need original follower up response due by friday 10am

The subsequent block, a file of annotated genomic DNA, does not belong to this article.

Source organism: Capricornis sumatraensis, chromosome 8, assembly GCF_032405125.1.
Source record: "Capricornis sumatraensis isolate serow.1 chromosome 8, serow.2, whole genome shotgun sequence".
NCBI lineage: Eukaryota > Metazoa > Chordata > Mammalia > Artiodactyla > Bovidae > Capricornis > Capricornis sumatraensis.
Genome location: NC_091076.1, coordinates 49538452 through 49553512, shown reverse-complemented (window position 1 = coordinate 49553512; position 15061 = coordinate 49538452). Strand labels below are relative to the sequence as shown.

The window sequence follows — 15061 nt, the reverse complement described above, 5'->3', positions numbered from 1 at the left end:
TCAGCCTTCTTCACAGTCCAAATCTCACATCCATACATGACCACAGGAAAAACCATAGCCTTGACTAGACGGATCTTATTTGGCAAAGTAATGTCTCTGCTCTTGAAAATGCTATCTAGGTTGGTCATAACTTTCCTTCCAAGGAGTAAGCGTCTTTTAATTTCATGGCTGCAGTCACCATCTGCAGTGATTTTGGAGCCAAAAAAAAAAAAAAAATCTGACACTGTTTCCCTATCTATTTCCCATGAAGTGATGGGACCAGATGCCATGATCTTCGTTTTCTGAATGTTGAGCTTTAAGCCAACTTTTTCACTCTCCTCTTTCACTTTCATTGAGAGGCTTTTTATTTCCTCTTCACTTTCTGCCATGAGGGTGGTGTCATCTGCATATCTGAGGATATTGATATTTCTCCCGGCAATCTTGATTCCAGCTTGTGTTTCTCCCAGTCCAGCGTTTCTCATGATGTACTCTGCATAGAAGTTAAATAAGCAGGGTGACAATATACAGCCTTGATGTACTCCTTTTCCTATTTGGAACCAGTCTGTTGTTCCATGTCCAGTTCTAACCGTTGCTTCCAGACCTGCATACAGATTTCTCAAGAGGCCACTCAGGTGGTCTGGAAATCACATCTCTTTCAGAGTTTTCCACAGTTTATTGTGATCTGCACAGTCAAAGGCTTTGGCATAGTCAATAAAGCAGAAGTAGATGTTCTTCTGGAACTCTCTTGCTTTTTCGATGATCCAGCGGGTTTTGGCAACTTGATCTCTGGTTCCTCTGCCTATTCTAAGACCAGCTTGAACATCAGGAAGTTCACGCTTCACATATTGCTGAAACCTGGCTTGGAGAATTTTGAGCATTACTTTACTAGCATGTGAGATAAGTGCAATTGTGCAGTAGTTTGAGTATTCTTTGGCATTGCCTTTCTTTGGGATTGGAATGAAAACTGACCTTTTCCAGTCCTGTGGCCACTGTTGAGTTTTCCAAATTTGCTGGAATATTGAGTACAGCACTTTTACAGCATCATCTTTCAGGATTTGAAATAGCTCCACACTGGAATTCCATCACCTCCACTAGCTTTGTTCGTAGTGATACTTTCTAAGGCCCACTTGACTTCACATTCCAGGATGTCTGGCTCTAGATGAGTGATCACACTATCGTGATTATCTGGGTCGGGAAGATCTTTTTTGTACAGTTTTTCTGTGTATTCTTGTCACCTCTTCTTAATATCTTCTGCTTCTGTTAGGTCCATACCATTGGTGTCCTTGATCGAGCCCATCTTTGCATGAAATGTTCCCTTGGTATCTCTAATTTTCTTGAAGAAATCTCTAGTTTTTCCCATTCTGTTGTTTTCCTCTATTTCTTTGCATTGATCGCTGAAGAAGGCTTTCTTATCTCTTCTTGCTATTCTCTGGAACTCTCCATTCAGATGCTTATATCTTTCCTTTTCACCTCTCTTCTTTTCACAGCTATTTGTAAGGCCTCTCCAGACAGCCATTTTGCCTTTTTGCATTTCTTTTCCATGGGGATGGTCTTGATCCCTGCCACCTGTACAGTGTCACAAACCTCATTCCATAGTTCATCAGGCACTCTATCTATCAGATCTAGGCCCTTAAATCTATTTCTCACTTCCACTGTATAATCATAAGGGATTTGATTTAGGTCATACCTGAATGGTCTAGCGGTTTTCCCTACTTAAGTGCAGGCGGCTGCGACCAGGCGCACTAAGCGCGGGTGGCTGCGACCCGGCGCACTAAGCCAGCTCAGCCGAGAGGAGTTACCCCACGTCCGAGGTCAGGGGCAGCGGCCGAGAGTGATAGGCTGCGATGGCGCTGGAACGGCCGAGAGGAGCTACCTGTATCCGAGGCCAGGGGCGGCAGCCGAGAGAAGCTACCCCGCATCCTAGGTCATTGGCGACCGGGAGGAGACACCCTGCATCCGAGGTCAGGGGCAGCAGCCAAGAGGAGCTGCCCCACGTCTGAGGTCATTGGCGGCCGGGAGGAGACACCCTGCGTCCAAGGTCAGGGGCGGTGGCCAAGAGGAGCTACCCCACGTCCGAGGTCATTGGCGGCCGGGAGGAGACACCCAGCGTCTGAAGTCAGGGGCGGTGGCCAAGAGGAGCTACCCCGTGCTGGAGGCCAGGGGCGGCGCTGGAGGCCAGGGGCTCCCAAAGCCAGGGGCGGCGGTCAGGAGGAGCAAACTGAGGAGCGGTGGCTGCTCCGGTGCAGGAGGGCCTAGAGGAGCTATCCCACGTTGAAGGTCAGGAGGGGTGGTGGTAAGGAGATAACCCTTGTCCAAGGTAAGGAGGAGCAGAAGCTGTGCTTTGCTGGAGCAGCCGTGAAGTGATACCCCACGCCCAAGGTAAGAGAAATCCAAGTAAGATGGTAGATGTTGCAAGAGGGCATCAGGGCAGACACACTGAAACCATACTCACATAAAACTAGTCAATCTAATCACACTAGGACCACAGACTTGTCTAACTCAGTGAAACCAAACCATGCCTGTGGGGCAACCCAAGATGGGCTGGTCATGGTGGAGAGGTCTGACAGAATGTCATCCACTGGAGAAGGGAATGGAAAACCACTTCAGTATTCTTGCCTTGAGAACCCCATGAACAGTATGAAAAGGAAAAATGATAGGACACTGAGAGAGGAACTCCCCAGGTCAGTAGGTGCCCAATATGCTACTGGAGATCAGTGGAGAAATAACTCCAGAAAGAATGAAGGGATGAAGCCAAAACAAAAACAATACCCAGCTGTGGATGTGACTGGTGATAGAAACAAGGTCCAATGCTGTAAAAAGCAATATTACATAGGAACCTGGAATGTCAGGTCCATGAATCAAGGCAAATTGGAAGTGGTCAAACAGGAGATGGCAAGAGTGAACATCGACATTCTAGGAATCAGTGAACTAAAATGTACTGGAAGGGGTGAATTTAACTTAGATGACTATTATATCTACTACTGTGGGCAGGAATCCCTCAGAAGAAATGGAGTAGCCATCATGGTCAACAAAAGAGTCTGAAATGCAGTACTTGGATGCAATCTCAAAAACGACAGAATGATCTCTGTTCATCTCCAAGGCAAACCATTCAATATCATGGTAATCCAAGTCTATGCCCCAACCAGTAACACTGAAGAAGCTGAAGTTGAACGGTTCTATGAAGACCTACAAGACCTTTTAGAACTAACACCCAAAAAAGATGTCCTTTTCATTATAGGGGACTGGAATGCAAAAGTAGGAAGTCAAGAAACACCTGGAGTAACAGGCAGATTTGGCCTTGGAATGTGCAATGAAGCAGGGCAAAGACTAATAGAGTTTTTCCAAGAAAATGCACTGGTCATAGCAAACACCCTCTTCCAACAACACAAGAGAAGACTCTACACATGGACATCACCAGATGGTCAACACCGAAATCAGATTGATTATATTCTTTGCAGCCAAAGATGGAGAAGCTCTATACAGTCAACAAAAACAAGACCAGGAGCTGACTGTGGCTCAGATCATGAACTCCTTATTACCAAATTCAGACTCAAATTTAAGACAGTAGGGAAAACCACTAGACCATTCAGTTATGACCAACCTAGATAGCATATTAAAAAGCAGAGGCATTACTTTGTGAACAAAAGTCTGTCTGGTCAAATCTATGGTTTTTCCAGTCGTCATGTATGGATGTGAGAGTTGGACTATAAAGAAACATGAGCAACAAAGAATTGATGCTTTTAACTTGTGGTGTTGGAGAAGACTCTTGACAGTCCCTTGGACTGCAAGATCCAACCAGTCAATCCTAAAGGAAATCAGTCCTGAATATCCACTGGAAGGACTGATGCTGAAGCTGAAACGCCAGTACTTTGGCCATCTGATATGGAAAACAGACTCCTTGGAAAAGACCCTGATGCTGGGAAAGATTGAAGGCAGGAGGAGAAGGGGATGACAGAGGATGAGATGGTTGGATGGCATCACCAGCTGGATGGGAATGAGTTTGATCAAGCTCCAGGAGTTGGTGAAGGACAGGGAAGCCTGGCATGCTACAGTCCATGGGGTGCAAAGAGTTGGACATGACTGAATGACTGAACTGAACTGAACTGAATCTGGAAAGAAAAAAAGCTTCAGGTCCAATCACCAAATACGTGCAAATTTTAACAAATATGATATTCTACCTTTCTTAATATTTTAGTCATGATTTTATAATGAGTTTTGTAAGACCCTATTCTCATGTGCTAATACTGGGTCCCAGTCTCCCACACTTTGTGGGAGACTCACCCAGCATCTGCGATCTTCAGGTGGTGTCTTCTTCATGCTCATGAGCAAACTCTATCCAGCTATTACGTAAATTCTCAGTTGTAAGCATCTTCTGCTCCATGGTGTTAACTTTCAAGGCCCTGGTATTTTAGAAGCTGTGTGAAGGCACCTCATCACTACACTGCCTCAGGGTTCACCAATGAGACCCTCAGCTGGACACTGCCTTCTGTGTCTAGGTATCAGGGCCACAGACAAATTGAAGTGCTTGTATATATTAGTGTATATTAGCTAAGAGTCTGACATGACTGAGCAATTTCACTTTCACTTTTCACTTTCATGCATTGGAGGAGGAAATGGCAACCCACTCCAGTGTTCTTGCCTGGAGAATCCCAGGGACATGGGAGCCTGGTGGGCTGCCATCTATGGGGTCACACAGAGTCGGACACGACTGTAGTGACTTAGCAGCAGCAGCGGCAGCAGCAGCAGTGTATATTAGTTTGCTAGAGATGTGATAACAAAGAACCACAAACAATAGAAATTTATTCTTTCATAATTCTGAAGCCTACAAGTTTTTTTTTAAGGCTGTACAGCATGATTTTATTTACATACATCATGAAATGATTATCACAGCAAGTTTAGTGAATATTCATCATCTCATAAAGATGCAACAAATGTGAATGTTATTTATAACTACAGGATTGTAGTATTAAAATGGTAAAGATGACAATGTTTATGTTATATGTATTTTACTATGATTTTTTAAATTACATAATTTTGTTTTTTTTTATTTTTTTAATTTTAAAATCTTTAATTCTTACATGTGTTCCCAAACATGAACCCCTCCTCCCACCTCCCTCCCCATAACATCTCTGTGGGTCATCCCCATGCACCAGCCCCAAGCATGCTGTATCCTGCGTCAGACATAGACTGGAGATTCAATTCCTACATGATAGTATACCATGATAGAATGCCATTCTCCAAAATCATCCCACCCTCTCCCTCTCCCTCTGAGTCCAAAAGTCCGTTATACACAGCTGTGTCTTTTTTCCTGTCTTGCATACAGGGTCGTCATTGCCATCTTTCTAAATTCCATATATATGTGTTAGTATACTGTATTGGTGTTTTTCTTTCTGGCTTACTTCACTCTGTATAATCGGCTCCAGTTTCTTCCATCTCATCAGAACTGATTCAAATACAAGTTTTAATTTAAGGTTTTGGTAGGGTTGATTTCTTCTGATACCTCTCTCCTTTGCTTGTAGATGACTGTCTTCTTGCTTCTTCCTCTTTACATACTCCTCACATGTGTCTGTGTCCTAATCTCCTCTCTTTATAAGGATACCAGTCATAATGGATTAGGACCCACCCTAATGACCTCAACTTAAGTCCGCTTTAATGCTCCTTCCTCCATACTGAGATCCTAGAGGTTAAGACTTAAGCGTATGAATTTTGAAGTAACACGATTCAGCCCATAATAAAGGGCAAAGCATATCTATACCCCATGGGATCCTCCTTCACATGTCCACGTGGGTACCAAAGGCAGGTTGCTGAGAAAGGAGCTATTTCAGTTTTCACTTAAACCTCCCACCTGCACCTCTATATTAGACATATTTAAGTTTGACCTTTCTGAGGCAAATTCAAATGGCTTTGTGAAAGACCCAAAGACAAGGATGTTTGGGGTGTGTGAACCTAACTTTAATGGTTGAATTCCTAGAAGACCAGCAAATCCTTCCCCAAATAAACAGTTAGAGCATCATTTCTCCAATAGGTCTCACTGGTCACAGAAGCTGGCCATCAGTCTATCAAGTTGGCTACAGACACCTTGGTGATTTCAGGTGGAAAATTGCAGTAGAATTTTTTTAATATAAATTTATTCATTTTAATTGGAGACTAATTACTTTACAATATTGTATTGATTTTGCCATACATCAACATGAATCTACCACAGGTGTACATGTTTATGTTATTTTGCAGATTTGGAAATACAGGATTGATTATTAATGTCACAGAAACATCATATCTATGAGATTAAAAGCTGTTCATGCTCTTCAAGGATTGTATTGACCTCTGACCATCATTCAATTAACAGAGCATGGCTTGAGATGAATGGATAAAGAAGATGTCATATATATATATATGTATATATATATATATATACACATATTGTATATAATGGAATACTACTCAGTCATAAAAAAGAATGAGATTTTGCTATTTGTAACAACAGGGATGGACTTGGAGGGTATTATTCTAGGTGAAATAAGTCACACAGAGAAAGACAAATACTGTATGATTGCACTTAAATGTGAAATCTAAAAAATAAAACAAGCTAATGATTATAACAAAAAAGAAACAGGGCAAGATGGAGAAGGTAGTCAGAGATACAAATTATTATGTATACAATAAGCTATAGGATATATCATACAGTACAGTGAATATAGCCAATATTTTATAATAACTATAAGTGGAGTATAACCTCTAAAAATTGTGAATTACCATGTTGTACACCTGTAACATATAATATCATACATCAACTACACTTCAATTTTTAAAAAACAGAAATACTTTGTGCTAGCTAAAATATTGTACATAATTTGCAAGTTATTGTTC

In each of the case studies the patients being studied seem uneducated, and a few may even have a few mental health issues but it is only because of the way they were raised to view the body. It seems that all of these factors; individual, educational, socio-economics, environmental; tie into the way these people handle things such as blood. However, the health beliefs and behaviors primarily are the result of educational factors because all of the case studies have a range of ages and intelligence; there are each different poverty statuses and also different health facilities available for each of the studies. While there is also ranging educational factors, the ethnic background of each of these studies has the most to do with the way they view the human body. Ethnic is by definition “pertaining to or characteristics of a people, especially a group, sharing a common and distinctive culture, religion, language or the like.”( http://www.dictionary.com/browse/ethnic ) Knowing this and grouping each of these studies into their own ethnics, it creates a pattern reading how each of these studies views their own bodies and how they treat sickness. Looking at the first case study, the patient was raised by plumbers, and then she married a plumber so she looked at the human body like a system. Once the human body was explained to her she understood it, and her behavior changed, that is an educational factor. In the second case study, done on how people feel about giving or receiving organs you can different factors tie into this, such as educational and individual but it comes down to how the individuals were educated, through home, or a religion of sorts, that will determine how they feel about organ donation. In the third case study we can observe that the women in Southern Wales view their menstrual cycles as bad blood and that then heaviness or lightness of the flow as a cleanse, staying away from things that would lighten up the flow, even dreading the natural menopause because it would mean the cleanse would stop happening. This again just repeated is how all of these women as a group and culture were taught as young girls becoming women. In case study four the women who are menstruating are seen as harmful and weakening to men, this is the group’s interpretation of the monthly cycle that women go through. In case study five women of Latin-American decedent felt that cold foods or even cold air could affect the menstrual cycle.  In case study number six done right here in America where there are public schools that teach health classes no matter the poverty status or housing that the patients live in. Yet, they these patients still think that eating high acidic foods, will affect a heavy or light flow, when in it would actually affect their diet, and their entire body. In case study seven from Cape Verde Islands, we see an ethnic group that sees blood from old injuries as “sleeping blood” the doctors in this area understood and with drew blood that had pooled at the injury site and the patient had immediate relief. The doctors in this area were educated in the people’s beliefs and understood, and knew how to treat the patient. In case study eight the beliefs are that blood is irreplaceable, the countries are struggling with blood donations because the people are not educated on the fact that blood can be donated, and more blood will be produced in the body. In the last case study it talks about dirty or lost blood, blood that is dirty from sickness, and organisms, blood that is lost from testing at hospitals both dirty and lost blood can be replenished by eating red foods. This is the thought process that as been passed down and around in this group of people and is seen as right to them. If all of these groups were taught at an early age how the human body works, their beliefs would be different. Each ethnic and group has a different way of doing things, and even religions that have a large part in how these groups view the human body, in this life and the next. How would you educate each group keeping in mind the different religions and ethnic backgrounds? In a case study (http://eds.a.ebscohost.com/eds/pdfviewer/pdfviewer?sid=50c2149a-19c7-495c-aece-0c175db3b0de%40sessionmgr4008&vid=5&hid=4211) I found on Galileo it talks about making the physical activities more focused in different ways for different ethnic groups, this is the way we should also look at when wanting to treat and educate the patients.

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